Durant chose Los Angeles over his own team, the Brooklyn Nets, who are also in a good position to make the playoffs as the current seven-seed in the East Conference. However, the Nets are playing in Orlando without eight players including a number of starters like Kyrie Irving, DeAndre Jordan, Spencer Dinwiddie and Durant, who missed the entire regular season after tearing his Achilles during the 2019 NBA Finals.

If his team retains the seven-seed heading into the playoffs, they would likely face the Toronto Raptors, who Durant projected would fall to Milwaukee in the Eastern Conference Finals.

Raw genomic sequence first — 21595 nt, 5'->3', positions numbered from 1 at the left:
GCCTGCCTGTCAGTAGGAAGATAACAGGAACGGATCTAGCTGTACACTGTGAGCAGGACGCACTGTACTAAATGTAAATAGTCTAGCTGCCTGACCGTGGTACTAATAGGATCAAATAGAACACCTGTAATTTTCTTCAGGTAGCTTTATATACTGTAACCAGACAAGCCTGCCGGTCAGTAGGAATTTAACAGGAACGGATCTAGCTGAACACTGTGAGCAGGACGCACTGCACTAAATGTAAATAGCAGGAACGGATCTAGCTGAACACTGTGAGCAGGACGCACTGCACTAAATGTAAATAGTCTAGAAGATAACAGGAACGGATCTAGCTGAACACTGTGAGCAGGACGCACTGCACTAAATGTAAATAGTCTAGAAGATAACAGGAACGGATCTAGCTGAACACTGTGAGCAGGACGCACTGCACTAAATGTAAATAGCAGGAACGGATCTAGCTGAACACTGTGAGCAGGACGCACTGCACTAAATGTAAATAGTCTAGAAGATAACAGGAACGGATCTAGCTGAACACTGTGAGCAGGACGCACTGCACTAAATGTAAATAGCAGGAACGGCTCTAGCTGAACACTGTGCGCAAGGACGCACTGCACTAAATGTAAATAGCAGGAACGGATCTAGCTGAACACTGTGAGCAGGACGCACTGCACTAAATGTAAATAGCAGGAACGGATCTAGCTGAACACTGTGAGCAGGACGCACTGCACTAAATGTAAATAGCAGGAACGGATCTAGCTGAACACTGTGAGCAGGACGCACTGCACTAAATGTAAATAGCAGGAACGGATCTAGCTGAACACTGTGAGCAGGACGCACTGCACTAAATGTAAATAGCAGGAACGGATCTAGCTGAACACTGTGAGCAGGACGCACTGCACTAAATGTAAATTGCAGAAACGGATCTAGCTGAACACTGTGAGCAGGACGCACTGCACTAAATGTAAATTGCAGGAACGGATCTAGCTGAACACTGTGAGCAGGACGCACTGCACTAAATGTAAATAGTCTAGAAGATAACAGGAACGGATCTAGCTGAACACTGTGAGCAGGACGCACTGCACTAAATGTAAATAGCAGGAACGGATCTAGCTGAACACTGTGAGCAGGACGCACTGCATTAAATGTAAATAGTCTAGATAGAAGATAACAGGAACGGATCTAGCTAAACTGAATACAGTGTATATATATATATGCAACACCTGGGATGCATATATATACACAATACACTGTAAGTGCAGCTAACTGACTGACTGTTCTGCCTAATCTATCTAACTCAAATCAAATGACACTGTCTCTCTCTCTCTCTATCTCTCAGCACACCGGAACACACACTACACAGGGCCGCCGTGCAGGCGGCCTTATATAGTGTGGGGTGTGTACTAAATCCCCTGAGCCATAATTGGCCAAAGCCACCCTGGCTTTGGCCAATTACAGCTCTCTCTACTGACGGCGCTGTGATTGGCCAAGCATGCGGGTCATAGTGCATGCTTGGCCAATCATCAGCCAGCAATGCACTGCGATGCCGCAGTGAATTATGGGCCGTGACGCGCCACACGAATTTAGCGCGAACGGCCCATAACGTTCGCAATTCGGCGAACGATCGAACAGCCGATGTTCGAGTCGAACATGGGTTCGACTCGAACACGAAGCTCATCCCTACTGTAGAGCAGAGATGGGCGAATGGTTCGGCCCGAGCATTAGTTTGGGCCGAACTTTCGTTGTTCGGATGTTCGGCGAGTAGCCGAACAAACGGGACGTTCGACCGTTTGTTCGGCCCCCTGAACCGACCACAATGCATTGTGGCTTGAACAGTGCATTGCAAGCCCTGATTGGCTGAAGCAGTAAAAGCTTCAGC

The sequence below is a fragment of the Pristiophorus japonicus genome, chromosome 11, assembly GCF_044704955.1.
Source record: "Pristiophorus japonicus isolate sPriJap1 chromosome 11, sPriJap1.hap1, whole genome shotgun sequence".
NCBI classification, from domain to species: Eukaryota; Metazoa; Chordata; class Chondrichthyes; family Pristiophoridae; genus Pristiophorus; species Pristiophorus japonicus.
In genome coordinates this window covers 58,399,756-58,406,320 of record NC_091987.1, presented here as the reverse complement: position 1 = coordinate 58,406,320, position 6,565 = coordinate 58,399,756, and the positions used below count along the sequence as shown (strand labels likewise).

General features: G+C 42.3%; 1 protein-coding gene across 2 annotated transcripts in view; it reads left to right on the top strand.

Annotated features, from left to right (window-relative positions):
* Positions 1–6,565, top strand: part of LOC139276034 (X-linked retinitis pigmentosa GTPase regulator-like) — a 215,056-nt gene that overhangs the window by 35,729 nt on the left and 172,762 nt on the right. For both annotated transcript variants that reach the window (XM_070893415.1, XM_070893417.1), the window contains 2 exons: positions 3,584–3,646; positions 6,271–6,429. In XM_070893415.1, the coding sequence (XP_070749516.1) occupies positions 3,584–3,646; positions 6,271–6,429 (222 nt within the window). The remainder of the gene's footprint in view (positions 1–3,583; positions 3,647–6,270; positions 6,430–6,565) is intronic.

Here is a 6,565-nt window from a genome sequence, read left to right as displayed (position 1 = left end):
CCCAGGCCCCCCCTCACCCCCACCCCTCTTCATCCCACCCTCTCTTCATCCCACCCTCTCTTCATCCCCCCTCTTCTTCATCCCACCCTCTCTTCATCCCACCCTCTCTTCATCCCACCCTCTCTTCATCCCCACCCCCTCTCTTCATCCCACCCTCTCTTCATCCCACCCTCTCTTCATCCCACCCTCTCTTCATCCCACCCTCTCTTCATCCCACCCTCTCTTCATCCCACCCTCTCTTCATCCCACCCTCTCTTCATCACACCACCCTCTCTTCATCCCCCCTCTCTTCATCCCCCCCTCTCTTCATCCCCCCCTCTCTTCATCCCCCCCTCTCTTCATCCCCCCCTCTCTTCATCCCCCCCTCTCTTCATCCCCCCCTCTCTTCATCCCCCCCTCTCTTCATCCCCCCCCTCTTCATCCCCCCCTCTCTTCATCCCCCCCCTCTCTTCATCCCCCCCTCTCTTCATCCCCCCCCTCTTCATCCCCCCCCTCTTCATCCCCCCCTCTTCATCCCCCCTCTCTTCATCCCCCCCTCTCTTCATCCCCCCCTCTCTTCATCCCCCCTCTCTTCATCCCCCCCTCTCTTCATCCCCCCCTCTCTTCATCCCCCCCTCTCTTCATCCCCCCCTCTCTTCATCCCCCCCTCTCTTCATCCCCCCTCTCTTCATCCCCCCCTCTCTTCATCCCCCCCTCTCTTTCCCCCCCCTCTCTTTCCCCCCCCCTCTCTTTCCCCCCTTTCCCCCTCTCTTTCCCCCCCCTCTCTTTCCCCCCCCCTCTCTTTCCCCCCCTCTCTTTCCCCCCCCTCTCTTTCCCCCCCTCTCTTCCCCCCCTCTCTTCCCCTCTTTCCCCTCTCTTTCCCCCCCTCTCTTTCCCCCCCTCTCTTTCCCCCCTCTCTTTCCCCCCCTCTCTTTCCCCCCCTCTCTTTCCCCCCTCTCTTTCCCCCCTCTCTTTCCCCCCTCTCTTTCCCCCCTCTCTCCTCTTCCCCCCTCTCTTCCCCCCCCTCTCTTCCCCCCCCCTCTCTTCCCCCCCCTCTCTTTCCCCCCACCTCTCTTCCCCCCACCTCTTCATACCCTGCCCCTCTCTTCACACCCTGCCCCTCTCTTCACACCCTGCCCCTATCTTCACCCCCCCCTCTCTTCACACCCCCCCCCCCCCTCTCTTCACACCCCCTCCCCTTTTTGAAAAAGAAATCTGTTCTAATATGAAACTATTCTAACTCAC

But regardless of seeding, Durant acknowledged it’s still anyone’s game.

“I hate doing that s---,” he said about predicting a winner. “You never know what could happen – you seen that with us last year.”

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Why Thomas Bryant's defensive showing against Joel Embiid could speak volumes for Wizards' future

Why Thomas Bryant's defensive showing against Joel Embiid could speak volumes for Wizards' future

The Wizards, as they are expected to be constructed next season, should be uniquely good on the offensive end. They could have Bradley Beal and Davis Bertans (if he re-signs), two of the game's most lethal shooters, spreading the floor. Rui Hachimura has the potential to be elite in the midrange and Thomas Bryant is one of the league's most efficient scorers around the rim.